"You could equally go on a healthy eating plan, lose weight, and that would be incredibly powerful for type 2 diabetes as well."

Cutting sugar won't 'starve' your cancer

Perhaps more controversial is the film's depiction of a woman named Sara, who says her breast cancer tumour "started shrinking" after she began eating a strict ketogenic diet.
Sara claims cancer cells need sugar and refined carbohydrates to proliferate: "If you don't want them to reproduce, stop feeding them," she says.
But Darren Saunders, a cancer biologist and associate professor of medicine at the University of New South Wales, says the way the film presents Sara's case study is "kind of devious".
"We can't argue with that woman's story — we have to take on face value that fact that she says this is what happened.
"But there's no evidence that I'm aware of that just having a ketogenic diet on its own will cure any form of cancer."
Dr Saunders says the notion that tumour cells rely on sugar is overly simplistic and not entirely correct.
"Some tumour cells rely on sugar, some tumour cells rely on fat, some rely on amino acids, and they're very adaptable in the way they use their metabolic fuel," he says.

Dr Saunders says there is research currently underway into the use of ketogenic diets as an additional (or adjuvant) therapy in the treatment of cancer. But he says the documentary doesn't make this distinction clear.
"The takeaway message that most people get from watching this movie is that you can use diet to cure your cancer, and you don't need to have chemotherapy and other things," he says.
"The truth is you can modify your risk of getting cancer by modifying your diet, but that's not the same thing as trying to treat cancer by modifying your diet."
Dr Saunders adds that Evans is "putting a lot of very questionable information out there".

Evans at loggerheads with AMA — again

AMA president Tony Bartone told Fairfax Media that Netflix "should do the responsible thing" by not screening the documentary.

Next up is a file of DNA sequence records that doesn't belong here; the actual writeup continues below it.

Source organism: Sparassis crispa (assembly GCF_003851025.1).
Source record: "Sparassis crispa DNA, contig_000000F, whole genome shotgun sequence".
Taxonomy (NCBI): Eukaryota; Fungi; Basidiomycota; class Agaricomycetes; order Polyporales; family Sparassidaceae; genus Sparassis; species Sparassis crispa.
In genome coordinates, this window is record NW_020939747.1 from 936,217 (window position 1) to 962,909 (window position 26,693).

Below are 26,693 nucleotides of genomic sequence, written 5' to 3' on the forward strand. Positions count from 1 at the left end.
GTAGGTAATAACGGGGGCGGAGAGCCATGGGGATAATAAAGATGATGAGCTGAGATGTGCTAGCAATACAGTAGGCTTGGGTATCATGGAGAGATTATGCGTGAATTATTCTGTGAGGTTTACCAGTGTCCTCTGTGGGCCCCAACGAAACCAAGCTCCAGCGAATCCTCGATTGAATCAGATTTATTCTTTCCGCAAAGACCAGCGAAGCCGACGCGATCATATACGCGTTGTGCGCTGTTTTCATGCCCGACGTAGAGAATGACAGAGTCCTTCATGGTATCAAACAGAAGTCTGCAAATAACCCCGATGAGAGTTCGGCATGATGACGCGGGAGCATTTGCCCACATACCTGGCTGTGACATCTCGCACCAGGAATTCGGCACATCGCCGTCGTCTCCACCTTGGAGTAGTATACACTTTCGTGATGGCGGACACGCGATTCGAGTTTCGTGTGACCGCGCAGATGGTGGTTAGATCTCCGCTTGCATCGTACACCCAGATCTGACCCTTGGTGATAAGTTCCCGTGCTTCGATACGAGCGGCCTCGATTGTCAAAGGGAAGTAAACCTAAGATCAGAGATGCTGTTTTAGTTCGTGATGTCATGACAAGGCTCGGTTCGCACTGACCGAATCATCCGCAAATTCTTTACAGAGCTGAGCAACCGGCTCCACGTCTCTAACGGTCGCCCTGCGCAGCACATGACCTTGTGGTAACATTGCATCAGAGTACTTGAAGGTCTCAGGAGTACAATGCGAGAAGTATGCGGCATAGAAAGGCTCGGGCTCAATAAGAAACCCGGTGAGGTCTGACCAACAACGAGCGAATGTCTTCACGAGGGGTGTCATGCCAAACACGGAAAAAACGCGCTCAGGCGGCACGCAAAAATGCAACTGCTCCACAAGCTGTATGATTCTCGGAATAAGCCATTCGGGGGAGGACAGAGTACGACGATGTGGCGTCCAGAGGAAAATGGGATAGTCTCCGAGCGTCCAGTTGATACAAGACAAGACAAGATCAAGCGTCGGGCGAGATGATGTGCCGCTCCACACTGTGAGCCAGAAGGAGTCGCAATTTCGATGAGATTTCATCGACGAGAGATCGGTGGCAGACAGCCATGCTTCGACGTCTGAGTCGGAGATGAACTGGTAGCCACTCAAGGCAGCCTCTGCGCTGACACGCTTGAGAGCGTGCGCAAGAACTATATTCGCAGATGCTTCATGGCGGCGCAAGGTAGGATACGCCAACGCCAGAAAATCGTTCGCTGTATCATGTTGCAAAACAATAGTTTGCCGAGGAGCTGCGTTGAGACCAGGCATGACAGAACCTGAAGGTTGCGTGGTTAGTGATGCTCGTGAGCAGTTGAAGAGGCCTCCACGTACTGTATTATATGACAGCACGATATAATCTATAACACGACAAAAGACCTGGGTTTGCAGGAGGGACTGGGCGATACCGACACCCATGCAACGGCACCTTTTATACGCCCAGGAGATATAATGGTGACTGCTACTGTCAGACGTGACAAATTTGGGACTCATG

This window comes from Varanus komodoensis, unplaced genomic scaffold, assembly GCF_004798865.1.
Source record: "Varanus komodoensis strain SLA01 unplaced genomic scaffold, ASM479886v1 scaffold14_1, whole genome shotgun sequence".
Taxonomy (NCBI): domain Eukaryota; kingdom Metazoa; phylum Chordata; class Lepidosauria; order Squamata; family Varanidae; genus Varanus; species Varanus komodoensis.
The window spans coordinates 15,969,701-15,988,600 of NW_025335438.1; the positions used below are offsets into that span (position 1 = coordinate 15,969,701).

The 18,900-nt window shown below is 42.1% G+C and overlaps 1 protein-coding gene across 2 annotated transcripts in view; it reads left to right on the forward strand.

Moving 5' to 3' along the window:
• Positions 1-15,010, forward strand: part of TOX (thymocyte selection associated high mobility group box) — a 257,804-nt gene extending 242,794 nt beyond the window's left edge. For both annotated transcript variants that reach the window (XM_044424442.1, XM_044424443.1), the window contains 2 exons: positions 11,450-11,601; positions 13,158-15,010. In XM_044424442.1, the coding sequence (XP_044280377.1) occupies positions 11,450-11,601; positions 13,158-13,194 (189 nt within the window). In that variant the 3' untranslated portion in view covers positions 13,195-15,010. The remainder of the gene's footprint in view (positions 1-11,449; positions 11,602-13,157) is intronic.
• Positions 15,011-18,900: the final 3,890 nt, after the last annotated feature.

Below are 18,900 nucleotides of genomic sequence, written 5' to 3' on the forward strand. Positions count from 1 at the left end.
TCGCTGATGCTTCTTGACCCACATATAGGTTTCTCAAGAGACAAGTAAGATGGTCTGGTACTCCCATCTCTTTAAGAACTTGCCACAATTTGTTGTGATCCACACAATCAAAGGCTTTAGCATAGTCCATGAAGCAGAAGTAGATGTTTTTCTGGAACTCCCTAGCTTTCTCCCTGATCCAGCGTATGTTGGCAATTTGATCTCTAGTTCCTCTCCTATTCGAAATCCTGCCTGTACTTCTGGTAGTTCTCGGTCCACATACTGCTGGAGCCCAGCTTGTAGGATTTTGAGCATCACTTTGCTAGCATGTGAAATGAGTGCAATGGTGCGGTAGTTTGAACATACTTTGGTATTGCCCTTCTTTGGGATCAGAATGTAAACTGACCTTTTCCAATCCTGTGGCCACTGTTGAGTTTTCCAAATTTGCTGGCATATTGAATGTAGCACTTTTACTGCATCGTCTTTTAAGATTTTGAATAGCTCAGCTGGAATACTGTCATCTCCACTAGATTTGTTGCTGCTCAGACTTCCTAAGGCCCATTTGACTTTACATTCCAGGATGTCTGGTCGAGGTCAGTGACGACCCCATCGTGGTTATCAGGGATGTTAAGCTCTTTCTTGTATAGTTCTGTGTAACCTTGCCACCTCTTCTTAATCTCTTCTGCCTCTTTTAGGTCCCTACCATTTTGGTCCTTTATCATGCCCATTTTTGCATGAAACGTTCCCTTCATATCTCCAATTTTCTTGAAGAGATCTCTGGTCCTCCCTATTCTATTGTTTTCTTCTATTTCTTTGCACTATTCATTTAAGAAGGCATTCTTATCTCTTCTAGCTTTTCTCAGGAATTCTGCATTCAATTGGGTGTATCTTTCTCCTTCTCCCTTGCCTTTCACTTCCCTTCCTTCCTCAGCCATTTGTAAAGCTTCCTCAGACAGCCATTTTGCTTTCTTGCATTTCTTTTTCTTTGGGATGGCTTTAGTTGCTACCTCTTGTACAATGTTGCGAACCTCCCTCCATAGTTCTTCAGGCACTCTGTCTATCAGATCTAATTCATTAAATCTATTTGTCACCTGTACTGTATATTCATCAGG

"All forms of media have to take a responsible attitude when trying to spread a message of wellness," he said.
Dr Bartone isn't the first high-profile member of the medical community calling for the documentary to be scrapped.
Last year when the film was released, the AMA's then-president Michael Gannon tweeted that The Magic Pill should be nominated for an award for the film "least likely to contribute to public health".
Evans, who is no stranger to controversy, hit back at the AMA, suggesting the peak medical body had an interest in keeping Australians unhealthy.
"Does the head of the AMA believe that eating vegetables and fruit with a side of well sourced meat/seafood/eggs to be a dangerous way of life? Perhaps the bigger question to ask would be, 'Is the head of the AMA fearful of people in Australia becoming healthy? What would this mean to their industry?'"
In a statement to the ABC, Evans added: 

The film also begins with a disclaimer that tells viewers, apart from food, "exercise, sleep, sunlight, meditation and other lifestyle factors" also play an important role in achieving better health.
"While we emphasise the science behind dietary advice, the personal stories in this film are anecdotal, and we make no claims that these experiences are typical," it says.
The disclaimer is immediately followed by a quote attributed to ancient Greek physician Hippocrates that "nature is the healer of disease".